He was many things rolled into one: A committed community peace builder, a passionate promoter of religious tolerance and a tireless advocate of free education for children. Above all, Edmund Kaszibuloh Koroma was a loving and caring man who sometimes risked his safety and that of his family to protect others, especially children, from physical and mental harm.
His strength was in the smile he wore almost always, an outward expression of his inner conviction that God had called him to help others. With his loving wits, Koroma made those around him feel happy.
My heart boiled with sorrow when I learned from his son on August 22, 2022, that he had died that morning at his home in Makeni, his town in Sierra Leone’s Northern Province, after a brief illness.
He was only 63. But he lived more than half of those years rendering selfless humanitarian services as a psychosocial expert and educator in Makeni, which has more than 100,000 people.
I met Koroma in Makeni in July 2019 when I traveled from Nigeria to Sierra Leone to interview him. That was after he accepted his nomination to participate in the USC Center for Religion and Civic Culture’s global Spiritual Exemplars Project, which aims to determine the role religion plays in motivating people to solve humanitarian problems.
Before traveling to Sierra Leone as CRCC’s journalist fellow, I had researched and read how Koroma, in 2000, saved 87 children from rebels who previously used the kids as child soldiers and sex slaves during the country’s 11-year-civil war (1991-2002). (In the photo on the right, Mr. Koroma poses with John Timoconte, a former child soldier who had his secondary school education at Mr. Koroma’s school.)
Then, he was manager of an interim care center built by Caritas, a Roman Catholic charity, to rehabilitate former child soldiers retrieved from the rebels during a peace deal with government forces. When the rebels broke the pact, resumed fighting and moved to get back the kids, Koroma took them through bush paths, hiding and trekking for five days from Makeni until they arrived at government-controlled Freetown, the capital, covering 120 miles.
I also researched how he was giving free education to more than 1,200 children from impoverished families in Africa’s third poorest country per GDP through Alagendra Secondary School, which he founded after the war. As a devout Catholic and member of Makeni’s Inter-religious Council until death, Koroma worked for coexistence and tolerance among Muslims and Christians.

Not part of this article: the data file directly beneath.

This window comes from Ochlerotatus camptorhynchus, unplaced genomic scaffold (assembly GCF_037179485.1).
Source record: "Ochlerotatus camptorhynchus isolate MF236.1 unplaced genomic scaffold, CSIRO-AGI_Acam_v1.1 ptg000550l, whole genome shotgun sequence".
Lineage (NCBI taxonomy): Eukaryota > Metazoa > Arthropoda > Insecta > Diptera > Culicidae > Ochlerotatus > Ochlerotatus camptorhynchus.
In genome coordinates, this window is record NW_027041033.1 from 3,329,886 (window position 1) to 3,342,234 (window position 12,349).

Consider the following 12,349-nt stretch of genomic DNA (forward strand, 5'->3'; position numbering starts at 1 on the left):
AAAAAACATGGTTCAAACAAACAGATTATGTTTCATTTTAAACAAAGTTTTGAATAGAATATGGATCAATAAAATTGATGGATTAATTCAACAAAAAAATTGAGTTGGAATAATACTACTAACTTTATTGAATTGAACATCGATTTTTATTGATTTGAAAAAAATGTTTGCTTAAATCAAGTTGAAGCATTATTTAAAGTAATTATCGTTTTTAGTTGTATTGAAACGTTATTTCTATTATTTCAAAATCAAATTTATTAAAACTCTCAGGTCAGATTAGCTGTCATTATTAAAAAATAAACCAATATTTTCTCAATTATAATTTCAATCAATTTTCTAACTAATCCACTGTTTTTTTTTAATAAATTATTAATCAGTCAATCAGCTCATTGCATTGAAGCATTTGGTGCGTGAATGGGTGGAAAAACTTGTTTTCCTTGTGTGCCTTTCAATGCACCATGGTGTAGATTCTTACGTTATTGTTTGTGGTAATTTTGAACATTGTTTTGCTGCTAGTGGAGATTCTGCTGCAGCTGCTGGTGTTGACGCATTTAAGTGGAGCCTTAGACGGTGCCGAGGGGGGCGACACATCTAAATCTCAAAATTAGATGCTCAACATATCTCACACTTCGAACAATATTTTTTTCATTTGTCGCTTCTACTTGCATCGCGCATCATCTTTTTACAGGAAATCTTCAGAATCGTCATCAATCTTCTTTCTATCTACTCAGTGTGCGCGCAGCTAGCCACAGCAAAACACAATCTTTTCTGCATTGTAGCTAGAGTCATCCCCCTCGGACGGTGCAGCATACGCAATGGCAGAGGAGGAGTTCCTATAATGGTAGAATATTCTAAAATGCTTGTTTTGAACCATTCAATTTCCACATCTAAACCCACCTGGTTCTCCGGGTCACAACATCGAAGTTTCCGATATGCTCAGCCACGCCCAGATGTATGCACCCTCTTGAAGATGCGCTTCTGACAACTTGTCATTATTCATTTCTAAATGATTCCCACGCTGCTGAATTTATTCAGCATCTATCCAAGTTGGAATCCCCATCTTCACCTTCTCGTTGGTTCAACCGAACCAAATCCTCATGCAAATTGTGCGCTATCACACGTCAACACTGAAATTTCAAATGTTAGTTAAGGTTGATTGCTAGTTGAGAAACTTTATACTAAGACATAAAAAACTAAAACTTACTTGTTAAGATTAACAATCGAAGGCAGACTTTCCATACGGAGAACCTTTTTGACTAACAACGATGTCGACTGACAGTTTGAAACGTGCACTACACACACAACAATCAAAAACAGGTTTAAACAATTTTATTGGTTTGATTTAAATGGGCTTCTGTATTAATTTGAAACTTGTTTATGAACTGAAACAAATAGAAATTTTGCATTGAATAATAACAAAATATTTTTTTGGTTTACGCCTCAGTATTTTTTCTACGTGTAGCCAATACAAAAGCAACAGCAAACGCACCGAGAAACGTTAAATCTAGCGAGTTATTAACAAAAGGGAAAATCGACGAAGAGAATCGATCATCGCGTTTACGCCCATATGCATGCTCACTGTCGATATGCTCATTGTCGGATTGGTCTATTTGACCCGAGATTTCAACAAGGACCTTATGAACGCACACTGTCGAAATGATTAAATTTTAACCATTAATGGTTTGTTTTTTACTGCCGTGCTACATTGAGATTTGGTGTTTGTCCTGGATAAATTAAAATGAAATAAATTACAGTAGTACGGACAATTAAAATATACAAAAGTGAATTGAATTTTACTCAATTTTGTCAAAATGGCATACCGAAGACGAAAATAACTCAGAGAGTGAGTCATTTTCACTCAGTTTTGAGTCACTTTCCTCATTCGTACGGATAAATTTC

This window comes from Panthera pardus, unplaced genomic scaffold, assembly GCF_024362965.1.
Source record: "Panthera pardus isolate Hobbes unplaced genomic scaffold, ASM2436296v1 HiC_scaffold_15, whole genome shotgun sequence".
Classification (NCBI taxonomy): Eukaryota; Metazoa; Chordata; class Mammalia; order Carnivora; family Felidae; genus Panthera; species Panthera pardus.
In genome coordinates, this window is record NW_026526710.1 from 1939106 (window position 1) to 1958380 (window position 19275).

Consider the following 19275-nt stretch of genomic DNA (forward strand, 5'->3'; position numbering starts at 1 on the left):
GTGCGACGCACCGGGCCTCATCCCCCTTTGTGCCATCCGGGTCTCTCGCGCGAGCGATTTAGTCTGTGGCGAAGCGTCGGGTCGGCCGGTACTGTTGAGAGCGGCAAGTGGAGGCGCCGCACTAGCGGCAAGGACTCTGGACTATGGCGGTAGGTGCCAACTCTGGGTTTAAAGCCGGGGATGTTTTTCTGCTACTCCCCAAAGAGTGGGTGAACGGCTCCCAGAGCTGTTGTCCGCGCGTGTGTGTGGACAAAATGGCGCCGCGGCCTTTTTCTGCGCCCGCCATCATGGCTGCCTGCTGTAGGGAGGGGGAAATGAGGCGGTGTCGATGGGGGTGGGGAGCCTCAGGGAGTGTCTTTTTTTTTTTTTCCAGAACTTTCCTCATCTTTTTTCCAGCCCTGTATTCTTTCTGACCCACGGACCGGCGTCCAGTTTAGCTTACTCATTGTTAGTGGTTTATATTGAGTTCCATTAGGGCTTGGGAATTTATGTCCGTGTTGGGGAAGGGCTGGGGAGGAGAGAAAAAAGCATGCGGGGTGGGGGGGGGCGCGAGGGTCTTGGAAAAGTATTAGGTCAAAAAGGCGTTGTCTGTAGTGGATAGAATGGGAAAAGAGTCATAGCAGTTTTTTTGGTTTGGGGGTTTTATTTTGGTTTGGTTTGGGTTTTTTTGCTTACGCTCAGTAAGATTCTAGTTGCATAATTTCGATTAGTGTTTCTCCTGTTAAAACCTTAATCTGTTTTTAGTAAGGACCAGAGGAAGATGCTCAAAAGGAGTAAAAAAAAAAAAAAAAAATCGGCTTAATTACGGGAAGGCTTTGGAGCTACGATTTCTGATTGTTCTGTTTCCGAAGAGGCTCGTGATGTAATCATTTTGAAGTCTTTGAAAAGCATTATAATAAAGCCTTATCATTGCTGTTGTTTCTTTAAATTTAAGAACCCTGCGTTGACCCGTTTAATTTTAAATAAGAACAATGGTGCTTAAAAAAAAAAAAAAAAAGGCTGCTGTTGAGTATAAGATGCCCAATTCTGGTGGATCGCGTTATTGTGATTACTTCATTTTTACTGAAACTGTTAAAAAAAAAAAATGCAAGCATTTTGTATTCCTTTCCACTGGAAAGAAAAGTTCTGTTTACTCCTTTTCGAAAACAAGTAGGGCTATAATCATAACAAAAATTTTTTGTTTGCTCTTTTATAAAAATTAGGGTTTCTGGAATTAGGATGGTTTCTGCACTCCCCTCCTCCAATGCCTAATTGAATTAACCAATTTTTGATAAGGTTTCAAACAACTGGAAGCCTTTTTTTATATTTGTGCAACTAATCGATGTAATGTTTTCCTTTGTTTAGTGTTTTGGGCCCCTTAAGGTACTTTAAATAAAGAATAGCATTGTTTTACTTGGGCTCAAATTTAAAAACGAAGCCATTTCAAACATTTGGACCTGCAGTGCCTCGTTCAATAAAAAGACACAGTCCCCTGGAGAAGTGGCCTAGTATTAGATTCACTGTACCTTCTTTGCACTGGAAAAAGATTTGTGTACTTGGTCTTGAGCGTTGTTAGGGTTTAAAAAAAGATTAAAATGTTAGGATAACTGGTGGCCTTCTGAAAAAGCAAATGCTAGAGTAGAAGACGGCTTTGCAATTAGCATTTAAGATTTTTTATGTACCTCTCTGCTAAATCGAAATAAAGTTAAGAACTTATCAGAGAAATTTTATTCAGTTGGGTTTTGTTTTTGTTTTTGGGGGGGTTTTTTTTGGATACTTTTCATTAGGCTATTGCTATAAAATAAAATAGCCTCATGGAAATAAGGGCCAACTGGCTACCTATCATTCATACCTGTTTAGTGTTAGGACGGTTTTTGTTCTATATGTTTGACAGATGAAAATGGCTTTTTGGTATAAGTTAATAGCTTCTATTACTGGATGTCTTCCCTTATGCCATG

With all this knowledge about Koroma, I was eager to meet him to hear his story firsthand, learn about his motivations and observe how he conducted his life.
For three days, through formal interviews and friendly chats, I interacted with the man whom friends jokingly called “two-in-one” to imply that he was partly Muslim and partly Christian because of his close friendship with Muslims.
I confirmed all I read about him to be true. I met his direct beneficiaries, including two former child soldiers he saved, tens of kids receiving free education from his donations-sustained school, and others who worked closely with him.
But what was more thrilling for me was the simplicity, respect, love and friendliness with which he related to people around him—old and young.
Mr. Koroma (center) with two volunteer teachers (right) and candidates for West Africa Senior Secondary Examination.
Underneath that friendly demeanor was a strong risk taker.
During the 2014 highly contagious Ebola outbreak that killed more than 4,000 Sierra Leoneans, Koroma risked his safety and volunteered for the International Medical Corps (IMC). He provided support and counseling to affected children and their parents while engaging communities on safe practices.
In 2019, I asked Jatin Hiranandani, an emergency response professional who worked with IMC to build an Ebola treatment centre in Makeni, what he thought of Koroma volunteering during the outbreak.
“He (Koroma) knew the risk, but he came to that job with great courage and passion,” Hiranandani said.
Koroma believed in life after death. So I am sure his spirit has no regrets, for he lived a life of purpose.
He left Makeni and her people better because he lived serving his town and was a patriotic ambassador of Sierra Leone. And I am better because he impacted me personally.
As a solutions-focused journalist reporting on efforts towards solutions, I try to connect with and stay in touch with people solving social problems. But staying in touch with Koroma as friends for three years after we first met was easier because he was genuine, open and easy-going. We talked often via Facebook, phone calls and Whatsapp, asking about each other’s welfare.
He knew I travel a lot around Nigeria, and he understood our security challenges here. So during those chats, he would say a little prayer for me: “My God protect you!”
Mr. Koroma with his (Anmarie) and three children (Alex, Alpha and Ibrahim).
Koroma is dead, yet he lives on as a hero. He is alive in all the children whose lives he gave meaning to and in the heart of everyone who knew him closely.
I am glad I had the chance to tell his story, publishing four stories about his life and work. The life he lived inspires me to keep strong as a solutions-focused journalist reporting how people are solving humanitarian and social problems in Africa.
I will miss you, my friend!
Rest in peace, savior!
Read a profile of Edmund Kaszibuloh Koroma
Emmanuel Innocent Eteng is a journalist fellow with the Spiritual Exemplars Project.